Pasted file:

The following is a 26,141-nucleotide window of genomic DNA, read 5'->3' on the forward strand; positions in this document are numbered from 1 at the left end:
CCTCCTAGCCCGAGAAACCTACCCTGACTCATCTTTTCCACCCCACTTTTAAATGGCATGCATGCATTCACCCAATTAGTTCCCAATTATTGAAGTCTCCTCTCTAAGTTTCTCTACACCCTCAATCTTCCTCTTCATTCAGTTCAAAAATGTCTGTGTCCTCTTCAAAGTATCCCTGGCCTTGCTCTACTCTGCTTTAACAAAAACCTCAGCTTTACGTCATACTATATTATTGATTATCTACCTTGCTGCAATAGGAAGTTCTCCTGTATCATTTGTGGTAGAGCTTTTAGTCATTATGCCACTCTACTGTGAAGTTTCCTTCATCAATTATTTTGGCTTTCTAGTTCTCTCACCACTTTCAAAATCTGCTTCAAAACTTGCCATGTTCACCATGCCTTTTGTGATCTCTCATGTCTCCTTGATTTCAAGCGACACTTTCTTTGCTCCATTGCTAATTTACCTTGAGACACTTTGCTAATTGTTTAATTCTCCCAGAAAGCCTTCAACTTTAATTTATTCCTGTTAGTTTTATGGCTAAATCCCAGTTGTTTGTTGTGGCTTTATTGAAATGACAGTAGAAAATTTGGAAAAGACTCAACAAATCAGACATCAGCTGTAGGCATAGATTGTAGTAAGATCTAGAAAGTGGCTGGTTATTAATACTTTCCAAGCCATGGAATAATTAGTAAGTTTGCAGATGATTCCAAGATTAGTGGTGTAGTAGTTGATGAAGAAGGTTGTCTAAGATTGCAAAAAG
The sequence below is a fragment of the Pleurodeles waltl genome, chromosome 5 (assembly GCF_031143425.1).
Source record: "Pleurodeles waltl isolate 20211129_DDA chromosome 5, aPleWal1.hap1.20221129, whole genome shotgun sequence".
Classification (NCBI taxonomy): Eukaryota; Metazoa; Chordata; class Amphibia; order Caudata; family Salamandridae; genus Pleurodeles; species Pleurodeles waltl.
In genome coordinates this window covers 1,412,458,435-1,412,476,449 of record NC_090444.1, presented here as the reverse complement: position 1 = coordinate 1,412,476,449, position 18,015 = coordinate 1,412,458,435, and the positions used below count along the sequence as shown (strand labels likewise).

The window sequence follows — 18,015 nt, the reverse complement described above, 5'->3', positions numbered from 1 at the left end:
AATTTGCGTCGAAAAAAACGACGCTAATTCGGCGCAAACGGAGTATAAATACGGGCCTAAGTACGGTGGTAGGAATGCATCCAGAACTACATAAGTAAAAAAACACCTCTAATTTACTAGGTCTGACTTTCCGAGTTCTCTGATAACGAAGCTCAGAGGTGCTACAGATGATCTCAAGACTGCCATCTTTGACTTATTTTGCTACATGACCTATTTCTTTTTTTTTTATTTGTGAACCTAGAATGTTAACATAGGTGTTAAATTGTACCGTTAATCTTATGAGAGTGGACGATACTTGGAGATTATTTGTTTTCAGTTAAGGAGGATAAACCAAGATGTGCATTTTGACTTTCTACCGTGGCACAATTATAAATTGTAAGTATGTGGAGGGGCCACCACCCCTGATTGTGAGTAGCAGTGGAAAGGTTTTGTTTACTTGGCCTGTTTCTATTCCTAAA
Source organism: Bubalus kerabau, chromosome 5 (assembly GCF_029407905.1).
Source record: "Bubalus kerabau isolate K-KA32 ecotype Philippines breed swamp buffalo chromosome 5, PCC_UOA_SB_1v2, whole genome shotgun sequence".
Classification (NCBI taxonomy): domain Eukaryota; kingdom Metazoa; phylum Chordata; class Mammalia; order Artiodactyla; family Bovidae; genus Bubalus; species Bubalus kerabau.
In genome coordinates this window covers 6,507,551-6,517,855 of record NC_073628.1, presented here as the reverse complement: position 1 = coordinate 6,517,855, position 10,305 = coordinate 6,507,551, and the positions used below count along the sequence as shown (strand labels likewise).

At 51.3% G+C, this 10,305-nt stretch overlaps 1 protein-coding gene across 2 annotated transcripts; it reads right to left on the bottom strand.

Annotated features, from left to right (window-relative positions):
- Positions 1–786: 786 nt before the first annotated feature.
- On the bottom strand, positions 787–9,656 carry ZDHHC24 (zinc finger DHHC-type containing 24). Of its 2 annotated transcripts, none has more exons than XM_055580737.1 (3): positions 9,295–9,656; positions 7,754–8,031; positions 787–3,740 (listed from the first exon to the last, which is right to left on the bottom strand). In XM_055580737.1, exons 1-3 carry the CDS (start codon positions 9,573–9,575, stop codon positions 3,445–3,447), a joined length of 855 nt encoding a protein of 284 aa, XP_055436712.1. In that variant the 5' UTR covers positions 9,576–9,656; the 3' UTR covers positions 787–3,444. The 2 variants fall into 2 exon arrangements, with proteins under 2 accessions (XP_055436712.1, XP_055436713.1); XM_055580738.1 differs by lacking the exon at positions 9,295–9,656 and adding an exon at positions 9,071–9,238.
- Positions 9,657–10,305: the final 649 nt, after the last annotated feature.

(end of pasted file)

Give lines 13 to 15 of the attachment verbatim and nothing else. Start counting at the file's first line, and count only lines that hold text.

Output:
At 51.3% G+C, this 10,305-nt stretch overlaps 1 protein-coding gene across 2 annotated transcripts; it reads right to left on the bottom strand.

Annotated features, from left to right (window-relative positions):
- Positions 1–786: 786 nt before the first annotated feature.